Monday, August 10, 2015

Sweet Corn and Summer

Keeping busy on my end. We had the first ears of corn out of the garden last night and they were so tender that we ate them raw. One of my favorite garden treats.

Summer here is divine. No rain since May; I really miss the seasonal rains and thunder, but why wish for the moon when you have the stars?

My daughters have been visiting several times a week to paint with me. I love that. Usually, I work in the journal when they're here.

I also have a little project going on in the studio. Well, a big project, actually.
A canvas that's 45x60" that I'm adding to on a daily basis and then posting the results on Facebook. My plan is to see what happens in a month.

I'm 5 days into the project and the results so far are pictured above.
It's scary to go into the woods in public so to speak. Because nearly every painting has its awkward stages.

We've kept up the family hikes on Sundays.

Dont know what got into me on this one above. I tried to make it family friendly.
Almost didn't post it but then I know you all have a sense of the absurd along with me.

I've been practicing calligraphy too. I never got very good at it but love to shape the slow letters.

Mount Raung only 90 miles from Bali has been spewing all summer, forcing the airport to close and stranding tourists there. 
My comadre Kathie Vezzani has been watching nervously as she doesn't want to lead over a dozen of us into danger, ashfall or inconvenience. 
What a huge responsibility she has. 
Anyway, she finally made a decision to cancel our Bali trip that was scheduled for mid-September.

As a result of that, she and I are offering a 3 day class at her studio in Gig Harbor, Washington during the time we would have been in Bali. 
Please feel welcome to join us there as we explore indigo and enjoy each other's company. 
Kathie's given you all the details here and she will be preparing her fabulous meals for us ... swoon!

Thank you for stopping by. Stay well, stay connected, stay beautiful.

Thursday, July 30, 2015

Recycling Old Paintings

This is my latest journal.
I just finished sewing it yesterday and thought I'd share my process to help spark ideas for you in the studio.
I know a lot of you, like me, generate works on paper that stack up in the studio. 
While the paintings may be beautiful, they aren't really enjoyed if they're languishing in a folder in the dark.

The painting above, 12x12" on 140# watercolor paper, was in a folder with a stack of other non representational paintings that I did over a year ago.

This one above was in the same folder. 
I used both of them on the cover and end sheets of my new journal.

Here is the cropped painting mounted on the back inner cover of the book.

For the outside of the back cover I gathered up smaller pieces of random scrap that I keep in a bin for collage.
Arranged and glued them, then painted gel over all for protection.

Some beads and a stenciled canvas spine completed the long stitch journal.

I love the way the raw materials of the old become folded into the new carrying history and memories with them.

It also makes me happy to use and enjoy something that I liked well enough to save. 

Back to my de-cluttering.

Monday, July 27, 2015

July Garden

Despite our drought, John's garden looks as beautiful as ever.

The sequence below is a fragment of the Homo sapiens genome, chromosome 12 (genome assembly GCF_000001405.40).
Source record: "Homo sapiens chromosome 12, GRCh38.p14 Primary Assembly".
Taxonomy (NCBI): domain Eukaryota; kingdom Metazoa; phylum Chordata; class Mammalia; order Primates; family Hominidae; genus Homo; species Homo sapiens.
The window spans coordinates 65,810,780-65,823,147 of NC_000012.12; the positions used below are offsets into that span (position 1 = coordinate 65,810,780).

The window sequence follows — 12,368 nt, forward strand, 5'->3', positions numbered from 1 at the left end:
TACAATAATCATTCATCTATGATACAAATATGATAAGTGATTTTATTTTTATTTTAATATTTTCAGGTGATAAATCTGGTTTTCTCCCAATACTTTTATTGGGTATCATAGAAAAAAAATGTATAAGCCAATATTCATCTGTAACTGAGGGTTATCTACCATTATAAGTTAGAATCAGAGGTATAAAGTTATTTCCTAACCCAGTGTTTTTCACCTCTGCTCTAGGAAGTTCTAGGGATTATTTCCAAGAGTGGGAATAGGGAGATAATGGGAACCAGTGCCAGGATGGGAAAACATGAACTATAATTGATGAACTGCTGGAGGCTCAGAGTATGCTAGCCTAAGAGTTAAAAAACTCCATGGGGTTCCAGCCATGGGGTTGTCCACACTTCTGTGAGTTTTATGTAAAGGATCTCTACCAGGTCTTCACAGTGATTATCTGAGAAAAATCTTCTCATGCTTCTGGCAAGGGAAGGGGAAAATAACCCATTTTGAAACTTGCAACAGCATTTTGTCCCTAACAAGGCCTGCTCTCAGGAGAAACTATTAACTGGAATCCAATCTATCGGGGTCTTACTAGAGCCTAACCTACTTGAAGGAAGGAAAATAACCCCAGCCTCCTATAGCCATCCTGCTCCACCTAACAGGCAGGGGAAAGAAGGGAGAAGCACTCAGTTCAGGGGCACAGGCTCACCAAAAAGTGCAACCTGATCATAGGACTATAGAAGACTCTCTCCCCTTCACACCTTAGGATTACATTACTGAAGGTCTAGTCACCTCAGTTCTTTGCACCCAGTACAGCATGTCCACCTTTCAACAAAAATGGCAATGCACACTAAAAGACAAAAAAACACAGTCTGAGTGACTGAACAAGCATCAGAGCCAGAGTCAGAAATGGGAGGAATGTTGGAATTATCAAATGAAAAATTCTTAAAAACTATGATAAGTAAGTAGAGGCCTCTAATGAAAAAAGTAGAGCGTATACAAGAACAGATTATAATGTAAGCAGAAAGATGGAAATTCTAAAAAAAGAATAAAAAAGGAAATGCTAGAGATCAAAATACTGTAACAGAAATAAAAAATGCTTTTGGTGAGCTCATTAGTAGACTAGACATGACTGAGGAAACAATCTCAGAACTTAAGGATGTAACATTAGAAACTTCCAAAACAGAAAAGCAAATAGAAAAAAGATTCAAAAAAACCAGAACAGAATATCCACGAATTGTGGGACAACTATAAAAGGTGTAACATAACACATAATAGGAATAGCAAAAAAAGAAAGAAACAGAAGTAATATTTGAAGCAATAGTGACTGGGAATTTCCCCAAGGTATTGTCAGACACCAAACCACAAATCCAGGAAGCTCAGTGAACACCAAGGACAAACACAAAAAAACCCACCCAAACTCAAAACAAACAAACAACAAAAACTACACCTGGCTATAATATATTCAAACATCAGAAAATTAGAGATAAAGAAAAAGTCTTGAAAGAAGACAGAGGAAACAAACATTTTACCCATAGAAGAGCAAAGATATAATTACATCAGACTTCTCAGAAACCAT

People keep asking if he's cutting back; making it smaller.
Well, the answer is no. It gets bigger each year if anything.

He's cut off the sugar peas that have stopped producing to save seed.
Meanwhile, there's a bean crop sprouting below that will utilize the trellis.

He plants flowers among the veggies, like the English.

And grows lots of peppers, like these jalapenos.

We got our first tomatoes in June. Stupice; short growing season and dependable.

Mystery perennial that came in with a load of chips. Some type of Rudbeckia.

And then there is this mystery flower with huge leaves like platters.
Both John and I have forgotten what it is.

Black Cayenne Peppers. A gorgeous plant.

Stupice again. Early and delicious.

Here are some of the other tomatoes. Lots of future salsa.

And look how tall the blueberry bushes have grown. 
We finally have all we can handle.

Canna lilies. I used to love to paint these in watercolor.
Maybe again some day.

More cayenne peppers.

And big, fat blackberries.

Corn. First crop.

While the second crop gets going in its little waffles that hold water in our drought.
This system we borrowed from Arizona and it works wonderfully.

Apples coming on for a fall ripening.

And the cucumber tower. Makes harvesting so much easier and the cucumbers dont get dirty.

Two varieties of plums on the same tree.

And this shot just for the diversity of the garden. 
I love how it attracts birds and beneficial insects.

We have figs galore. I made my popular Fig Newtons once already this summer.

John calls this his garden gnome.
It guards his mulberry tree.

Mulberries. Yum!

Blue hydrangeas. I love.

Yes, another jalapeno!

Watermelon. Coming right along.

Pineapple Lily.

Along the pretty walkway.

July sunshine. Sunflower-style.

Green beans. So good with potatoes and bacon.

Frost peaches. This one looks ready.

Flowers on the deck to cheer us as we sip our gin tonics. 
Sweet summer.

Lavender Dahlia.

Thank you dear Farmer John for the years of sweet beauty that you have rained down on our lives.

And thank you dear friends for wading through the longest garden post I think I've ever put up.
If I could I'd invite you to sit on the deck and share something cool and refreshing with us.

Carry on.